As Ozzy Osbourne once so eloquently put it:
“There are some people who are like a shooting star. They come, hit the
planet and explode into a rainbow of beautiful colors. Then they shoot off
somewhere else. That was the life of Randy Rhoads.”
Mr. Osbourne is certainly not alone in rightfully considering the late,
great Randy Rhoads as one of the most extraordinary musical geniuses in the
history of rock. Only a handful of players are as beloved and revered as
Rhoads, and his legacy is all the more remarkable when considering that
merely in the space of two studio albums‹Blizzard of Ozz (1980) and Diary of
a Madman (1981)‹this diminutive guitarist with a giant talent established
himself as one of the most innovative and inspirational rock guitarists to
ever walk the Earth.
Furthermore, despite the heartbreak of Rhoads being taken from us in 1982 at
the tender age of 25, the timeless nature of his playing and his
compositions continues to inspire young players more than a quarter century
after his passing. It’s fine and ongoing testament to his genius, to the
sheer size of the indelible shadow he cast and to the colossal impact of his
brief but brilliant career.
Those at the very forefront of modern metal also bear eloquent witness to
Rhoads’ incalculable influence on entire generations of guitarists. As noted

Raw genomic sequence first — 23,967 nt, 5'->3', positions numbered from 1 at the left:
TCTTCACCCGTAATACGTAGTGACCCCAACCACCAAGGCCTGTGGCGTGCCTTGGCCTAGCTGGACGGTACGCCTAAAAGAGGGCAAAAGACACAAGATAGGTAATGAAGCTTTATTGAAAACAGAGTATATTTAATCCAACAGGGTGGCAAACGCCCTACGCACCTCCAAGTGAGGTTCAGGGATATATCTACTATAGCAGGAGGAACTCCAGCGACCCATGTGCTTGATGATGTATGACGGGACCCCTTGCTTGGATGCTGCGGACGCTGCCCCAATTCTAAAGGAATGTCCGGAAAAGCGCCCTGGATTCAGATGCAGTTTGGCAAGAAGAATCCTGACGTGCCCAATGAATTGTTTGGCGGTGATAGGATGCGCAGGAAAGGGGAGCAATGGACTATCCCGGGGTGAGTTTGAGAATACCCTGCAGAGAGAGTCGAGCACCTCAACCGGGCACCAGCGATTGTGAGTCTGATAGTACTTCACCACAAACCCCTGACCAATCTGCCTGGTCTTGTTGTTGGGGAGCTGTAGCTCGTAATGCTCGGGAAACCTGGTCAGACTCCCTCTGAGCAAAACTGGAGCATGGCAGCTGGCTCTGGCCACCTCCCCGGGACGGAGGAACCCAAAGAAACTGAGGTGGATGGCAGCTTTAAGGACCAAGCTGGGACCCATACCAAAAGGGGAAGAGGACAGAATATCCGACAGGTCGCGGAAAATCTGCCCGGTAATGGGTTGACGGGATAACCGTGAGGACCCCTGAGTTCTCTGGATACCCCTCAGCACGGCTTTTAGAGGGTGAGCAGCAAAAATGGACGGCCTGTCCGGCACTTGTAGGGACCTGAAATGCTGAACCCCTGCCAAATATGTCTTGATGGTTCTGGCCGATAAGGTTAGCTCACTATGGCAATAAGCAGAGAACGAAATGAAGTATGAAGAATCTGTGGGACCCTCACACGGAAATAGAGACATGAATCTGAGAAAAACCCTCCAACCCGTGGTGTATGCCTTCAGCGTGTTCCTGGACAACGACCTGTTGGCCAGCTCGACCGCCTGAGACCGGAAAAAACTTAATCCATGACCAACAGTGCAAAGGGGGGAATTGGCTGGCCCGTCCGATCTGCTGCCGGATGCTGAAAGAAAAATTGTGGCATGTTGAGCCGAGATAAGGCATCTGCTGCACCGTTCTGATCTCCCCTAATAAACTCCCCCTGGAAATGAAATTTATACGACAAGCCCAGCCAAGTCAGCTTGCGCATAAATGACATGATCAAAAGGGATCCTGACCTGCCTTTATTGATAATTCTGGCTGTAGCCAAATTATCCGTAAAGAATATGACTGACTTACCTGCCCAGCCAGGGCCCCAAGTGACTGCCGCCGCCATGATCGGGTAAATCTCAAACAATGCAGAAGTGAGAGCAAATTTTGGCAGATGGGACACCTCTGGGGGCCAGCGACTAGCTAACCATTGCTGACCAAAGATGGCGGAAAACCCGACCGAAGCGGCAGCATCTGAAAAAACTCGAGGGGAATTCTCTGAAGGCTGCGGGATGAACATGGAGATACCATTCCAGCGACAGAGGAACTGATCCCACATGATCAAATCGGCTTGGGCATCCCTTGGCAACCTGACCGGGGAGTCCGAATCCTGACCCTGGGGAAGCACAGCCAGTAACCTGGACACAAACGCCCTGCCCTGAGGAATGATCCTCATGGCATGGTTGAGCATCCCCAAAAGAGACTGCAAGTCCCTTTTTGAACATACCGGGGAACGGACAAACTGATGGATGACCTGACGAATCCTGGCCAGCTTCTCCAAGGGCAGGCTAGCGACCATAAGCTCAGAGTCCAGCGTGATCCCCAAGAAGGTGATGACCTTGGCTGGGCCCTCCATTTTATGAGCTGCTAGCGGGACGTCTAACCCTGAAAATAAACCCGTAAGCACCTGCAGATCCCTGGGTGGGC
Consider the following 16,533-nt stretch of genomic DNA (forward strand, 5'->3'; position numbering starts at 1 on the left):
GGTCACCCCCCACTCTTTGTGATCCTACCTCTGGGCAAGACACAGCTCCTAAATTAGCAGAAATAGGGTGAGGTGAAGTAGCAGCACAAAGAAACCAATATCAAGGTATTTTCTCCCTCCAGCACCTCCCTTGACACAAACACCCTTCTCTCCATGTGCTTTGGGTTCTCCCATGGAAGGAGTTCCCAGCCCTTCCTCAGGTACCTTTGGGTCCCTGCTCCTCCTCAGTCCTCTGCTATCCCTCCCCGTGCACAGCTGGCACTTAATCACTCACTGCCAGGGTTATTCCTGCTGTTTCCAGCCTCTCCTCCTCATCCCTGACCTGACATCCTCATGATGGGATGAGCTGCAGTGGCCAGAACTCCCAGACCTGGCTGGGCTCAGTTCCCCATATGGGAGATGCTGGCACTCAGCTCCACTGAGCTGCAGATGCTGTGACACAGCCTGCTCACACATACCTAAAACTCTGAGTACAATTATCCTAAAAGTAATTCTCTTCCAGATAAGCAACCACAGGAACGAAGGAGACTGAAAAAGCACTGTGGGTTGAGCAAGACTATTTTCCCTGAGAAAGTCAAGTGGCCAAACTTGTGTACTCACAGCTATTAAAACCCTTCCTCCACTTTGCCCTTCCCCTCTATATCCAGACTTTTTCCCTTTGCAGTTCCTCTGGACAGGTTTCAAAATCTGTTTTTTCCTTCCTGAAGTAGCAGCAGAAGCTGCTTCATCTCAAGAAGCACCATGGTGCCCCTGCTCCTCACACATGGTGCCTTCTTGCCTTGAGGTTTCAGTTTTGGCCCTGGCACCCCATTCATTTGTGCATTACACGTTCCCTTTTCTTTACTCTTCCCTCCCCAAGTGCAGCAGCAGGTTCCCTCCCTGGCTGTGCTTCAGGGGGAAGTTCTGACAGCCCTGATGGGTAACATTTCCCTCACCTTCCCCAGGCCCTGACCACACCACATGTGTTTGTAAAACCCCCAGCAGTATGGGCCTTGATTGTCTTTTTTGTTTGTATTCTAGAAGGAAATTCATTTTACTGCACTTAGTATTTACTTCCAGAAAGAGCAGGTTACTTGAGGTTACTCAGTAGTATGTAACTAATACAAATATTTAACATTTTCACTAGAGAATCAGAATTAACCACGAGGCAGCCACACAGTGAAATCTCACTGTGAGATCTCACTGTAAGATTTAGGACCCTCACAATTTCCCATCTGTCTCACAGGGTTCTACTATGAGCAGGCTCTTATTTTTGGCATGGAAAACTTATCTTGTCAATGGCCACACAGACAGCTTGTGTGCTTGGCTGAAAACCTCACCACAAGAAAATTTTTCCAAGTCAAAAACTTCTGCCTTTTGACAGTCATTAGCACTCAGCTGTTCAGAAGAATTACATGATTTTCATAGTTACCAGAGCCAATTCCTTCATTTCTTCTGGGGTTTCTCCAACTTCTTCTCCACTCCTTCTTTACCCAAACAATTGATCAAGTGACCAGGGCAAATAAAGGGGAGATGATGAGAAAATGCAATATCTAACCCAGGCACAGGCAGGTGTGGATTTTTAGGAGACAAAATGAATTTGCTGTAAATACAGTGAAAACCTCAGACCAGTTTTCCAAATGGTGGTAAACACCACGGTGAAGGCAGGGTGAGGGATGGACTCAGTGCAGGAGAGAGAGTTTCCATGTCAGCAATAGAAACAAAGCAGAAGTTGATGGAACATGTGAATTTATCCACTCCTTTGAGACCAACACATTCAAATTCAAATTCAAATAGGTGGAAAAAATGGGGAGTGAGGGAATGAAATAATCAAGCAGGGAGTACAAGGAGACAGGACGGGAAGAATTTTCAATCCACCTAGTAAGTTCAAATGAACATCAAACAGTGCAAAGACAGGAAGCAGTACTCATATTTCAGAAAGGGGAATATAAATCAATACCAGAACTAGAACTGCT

by Lamb of God guitarist Mark Morton, one of today’s brightest Bloodline
“Randy Rhoads is truly a guitar icon. His unique approach single-handedly
established a new standard that would last for decades beyond his
all-too-brief career and remain the template for heavy metal guitar. His
influence is absolutely colossal, shaping generations of future artists.
It’s amazing to think that such an abbreviated catalog of material, cut
short by tragedy, could so change the genre, but his impact is undeniable.
Randy was my first heavy metal guitar hero, and is a huge part of why I was
drawn to music. His playing still gives me the same goose bumps it did when
I was 14 years old. And for that I remain grateful.”
Another reason for all of us to remain grateful to Randy is his enormous
influence on the all-important look of the instrument. As Guitar World
magazine so aptly put it, the accentuated shark-fin design he and Jackson®
founder Grover Jackson created together was “a milestone in the development
in the Œpointy guitar’ aesthetic that has ruled the metal firmament ever
since.” The body shape Rhoads envisioned has proven to be as timeless as its
creator’s much-missed talent, and it also happened to be the instrument
design that inspired the formation of Jackson guitars.
And that, dear friend, is how the Bloodline began.